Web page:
- cameraman's response when asked how far back he can go to make Dorothy Michaels (Dustin Hoffman) look more attractive
"I was a better man with you as a woman than I ever was with a woman as a man."
- Michael Dorsey (Dustin Hoffman) to Julie Nichols (Jessica Lange)
Academy Awards 1982 -
Best Supporting Actress: Jessica Lange
Sight and Sound - 06/01/1983
"...TOOTSIE is an extremely funny movie..."
Variety - 12/08/1982
"...Remarkably funny and entirely convincing....[The] film instantly takes flight with charm and confidence and stays aloft thereafter..."
USA Today - 02/07/1992
"...Better than ever and looking better than ever..."
Premiere - 04/01/2004
"Hoffman had more than proven his chop by then; but this drama-comedy, male-female dichotomy of a film was something else again."
Entertainment Weekly - 02/15/2008
"TOOTSIE earned 10 Oscar nods and remains a masterful farce..." -- Grade: A-
Empire - 03/01/2008 4 stars out of 5 -- "[The] gender-bender farce is still a gas, Hoff on virtuoso form as a turbulent actor flunking on Broadway....Something special."
Total Film - 04/01/2008 4 stars out of 5 -- "[B]y playing its farcical situation for real, Dusty, Sydney et al were able to sprinkle the laughs with some serious musings on gender stereotyping and the differences between the sexes."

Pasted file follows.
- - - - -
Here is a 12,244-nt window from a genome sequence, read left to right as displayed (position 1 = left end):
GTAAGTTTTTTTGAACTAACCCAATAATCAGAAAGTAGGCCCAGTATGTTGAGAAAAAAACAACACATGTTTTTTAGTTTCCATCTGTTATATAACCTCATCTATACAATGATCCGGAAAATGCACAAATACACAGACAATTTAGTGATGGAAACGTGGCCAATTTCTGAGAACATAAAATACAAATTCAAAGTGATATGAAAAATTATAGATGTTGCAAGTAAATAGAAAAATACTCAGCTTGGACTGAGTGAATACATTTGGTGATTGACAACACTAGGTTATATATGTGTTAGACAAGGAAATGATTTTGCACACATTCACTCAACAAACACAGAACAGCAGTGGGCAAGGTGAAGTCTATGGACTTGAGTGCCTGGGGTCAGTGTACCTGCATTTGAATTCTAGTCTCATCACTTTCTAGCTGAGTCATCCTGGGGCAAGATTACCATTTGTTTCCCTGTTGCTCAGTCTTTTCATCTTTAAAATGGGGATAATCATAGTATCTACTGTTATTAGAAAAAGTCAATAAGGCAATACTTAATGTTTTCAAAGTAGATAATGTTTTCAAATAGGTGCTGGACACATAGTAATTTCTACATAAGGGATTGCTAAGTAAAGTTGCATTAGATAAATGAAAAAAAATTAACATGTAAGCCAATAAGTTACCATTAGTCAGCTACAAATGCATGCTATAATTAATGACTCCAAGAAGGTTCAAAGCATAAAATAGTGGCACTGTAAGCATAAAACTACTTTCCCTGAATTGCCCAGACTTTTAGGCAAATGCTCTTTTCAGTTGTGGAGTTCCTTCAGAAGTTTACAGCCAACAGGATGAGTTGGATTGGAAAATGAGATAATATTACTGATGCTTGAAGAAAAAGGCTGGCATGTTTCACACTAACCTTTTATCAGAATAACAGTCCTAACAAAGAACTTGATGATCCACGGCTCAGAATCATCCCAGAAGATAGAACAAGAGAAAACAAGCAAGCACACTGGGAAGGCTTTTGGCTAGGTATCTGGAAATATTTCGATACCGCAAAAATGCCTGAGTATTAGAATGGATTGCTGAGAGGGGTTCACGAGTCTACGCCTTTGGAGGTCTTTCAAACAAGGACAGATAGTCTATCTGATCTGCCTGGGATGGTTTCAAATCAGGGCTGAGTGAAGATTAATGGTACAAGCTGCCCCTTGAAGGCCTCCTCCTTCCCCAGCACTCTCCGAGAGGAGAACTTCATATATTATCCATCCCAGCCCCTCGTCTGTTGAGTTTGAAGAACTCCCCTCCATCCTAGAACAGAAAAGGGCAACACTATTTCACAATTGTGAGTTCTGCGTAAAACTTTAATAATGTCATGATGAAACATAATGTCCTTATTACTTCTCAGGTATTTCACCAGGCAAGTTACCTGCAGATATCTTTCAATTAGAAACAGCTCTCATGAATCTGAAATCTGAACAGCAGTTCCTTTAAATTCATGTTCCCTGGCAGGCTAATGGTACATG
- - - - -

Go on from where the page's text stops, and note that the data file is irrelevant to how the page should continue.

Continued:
Uncut - 04/01/2008 3 stars out of 5 -- "[T]here's some Wilder-ish wit..."
When theatrical mastermind Michael Dorsey (Dustin Hoffman) finds himself blacklisted by just about every producer in the acting business, he decides to thwart the entertainment industry by disguising himself as an older woman and auditioning for a daytime soap opera. Dorsey arrives for the audition in a dress and makeup. Calling himself Dorothy Michaels, he/she gives an astonishing screen test and is hired on the spot by the show's executive (Dabney Coleman). Dorsey is an overnight sensation with the show's fans, but as his secret career escalates, his relationship with his girlfriend (Teri Garr) suffers. Soon Dorsey finds a new romantic interest at work with his co-star, Julie. The only problem is, Julie thinks Dorsey is a woman and it's not long before she's trying to fix up Dorothy with her single father.
In the tradition of Mel Brooks's THE PRODUCERS, Sydney Pollack's TOOTSIE is a rich, funny, complex film. In featuring Hoffman as the smock-wearing protagonist, its boldness exposes movie-goers to the hilarious challenges faced by a modern cross-dresser. At the same time, the film promoted tolerance for transgendered people. Hoffman is unforgettable as the actor so desperate for work that he'll dress as a woman to get it, and supporting players Geena Davis and Bill Murray create plenty of comedy relief to help the plot along.